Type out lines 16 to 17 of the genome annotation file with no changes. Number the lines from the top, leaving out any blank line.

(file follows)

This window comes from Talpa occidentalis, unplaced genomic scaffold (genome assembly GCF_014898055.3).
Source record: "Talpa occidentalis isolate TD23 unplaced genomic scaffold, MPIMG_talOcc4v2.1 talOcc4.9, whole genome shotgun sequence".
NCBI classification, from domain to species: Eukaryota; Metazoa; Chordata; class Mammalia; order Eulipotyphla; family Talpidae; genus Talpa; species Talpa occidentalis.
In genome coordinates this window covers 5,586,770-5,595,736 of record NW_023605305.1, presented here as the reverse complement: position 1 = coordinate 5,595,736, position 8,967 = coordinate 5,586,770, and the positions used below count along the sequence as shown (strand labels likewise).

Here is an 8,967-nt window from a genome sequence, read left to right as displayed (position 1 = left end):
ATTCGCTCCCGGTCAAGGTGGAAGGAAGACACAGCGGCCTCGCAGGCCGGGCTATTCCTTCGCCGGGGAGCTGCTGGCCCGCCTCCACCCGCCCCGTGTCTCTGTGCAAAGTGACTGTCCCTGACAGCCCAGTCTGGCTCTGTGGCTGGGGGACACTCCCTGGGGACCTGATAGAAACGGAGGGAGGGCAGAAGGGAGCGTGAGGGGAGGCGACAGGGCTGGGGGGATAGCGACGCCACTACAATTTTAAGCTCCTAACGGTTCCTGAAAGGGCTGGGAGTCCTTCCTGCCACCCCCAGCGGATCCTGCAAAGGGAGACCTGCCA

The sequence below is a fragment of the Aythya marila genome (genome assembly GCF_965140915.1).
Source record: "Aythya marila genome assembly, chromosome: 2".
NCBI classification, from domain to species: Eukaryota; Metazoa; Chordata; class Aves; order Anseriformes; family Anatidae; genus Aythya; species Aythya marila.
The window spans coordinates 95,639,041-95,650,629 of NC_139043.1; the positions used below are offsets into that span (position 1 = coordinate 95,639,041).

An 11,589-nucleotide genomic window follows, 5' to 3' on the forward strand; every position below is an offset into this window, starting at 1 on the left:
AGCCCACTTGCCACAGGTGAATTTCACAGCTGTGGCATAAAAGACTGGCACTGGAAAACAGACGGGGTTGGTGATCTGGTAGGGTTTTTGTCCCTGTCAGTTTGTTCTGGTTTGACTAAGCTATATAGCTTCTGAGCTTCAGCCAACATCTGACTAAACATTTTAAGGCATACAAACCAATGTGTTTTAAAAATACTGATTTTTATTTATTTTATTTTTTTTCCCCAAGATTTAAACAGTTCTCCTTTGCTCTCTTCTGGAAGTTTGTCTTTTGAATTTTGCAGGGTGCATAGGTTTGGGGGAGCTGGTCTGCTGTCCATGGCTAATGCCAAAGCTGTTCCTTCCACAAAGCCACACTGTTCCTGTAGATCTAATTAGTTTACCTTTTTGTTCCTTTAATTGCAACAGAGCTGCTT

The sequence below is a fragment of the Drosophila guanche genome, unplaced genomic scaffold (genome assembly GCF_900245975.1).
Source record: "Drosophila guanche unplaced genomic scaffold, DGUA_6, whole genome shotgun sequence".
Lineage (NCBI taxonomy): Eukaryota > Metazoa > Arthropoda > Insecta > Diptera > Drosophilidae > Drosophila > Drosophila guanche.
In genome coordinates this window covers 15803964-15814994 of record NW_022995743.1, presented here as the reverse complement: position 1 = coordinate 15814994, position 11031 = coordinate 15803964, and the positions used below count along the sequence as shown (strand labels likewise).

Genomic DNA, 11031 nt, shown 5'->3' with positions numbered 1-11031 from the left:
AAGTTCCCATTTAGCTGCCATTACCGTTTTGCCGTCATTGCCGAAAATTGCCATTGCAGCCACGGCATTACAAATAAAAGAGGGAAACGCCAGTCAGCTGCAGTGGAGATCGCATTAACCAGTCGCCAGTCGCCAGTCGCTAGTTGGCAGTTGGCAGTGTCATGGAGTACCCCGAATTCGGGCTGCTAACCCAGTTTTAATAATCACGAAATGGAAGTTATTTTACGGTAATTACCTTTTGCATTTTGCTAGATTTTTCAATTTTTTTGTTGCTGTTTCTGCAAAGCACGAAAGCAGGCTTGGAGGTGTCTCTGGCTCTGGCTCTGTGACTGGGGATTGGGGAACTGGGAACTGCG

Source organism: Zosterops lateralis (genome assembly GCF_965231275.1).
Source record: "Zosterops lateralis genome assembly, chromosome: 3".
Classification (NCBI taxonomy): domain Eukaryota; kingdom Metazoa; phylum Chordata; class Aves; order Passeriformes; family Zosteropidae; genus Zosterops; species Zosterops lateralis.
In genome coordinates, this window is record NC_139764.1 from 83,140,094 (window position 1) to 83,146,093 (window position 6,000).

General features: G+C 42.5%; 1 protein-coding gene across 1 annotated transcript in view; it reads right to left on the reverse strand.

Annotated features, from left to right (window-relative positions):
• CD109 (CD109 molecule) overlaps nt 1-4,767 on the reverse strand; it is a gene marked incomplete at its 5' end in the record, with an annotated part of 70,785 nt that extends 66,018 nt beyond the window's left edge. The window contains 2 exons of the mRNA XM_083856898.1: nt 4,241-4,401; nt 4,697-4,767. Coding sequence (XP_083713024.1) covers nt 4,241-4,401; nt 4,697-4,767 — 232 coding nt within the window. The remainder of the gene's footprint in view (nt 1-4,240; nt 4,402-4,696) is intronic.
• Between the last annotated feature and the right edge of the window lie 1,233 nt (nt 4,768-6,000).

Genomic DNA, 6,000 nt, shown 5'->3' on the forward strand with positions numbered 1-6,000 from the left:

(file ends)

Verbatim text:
In genome coordinates this window covers 15803964-15814994 of record NW_022995743.1, presented here as the reverse complement: position 1 = coordinate 15814994, position 11031 = coordinate 15803964, and the positions used below count along the sequence as shown (strand labels likewise).

Genomic DNA, 11031 nt, shown 5'->3' with positions numbered 1-11031 from the left: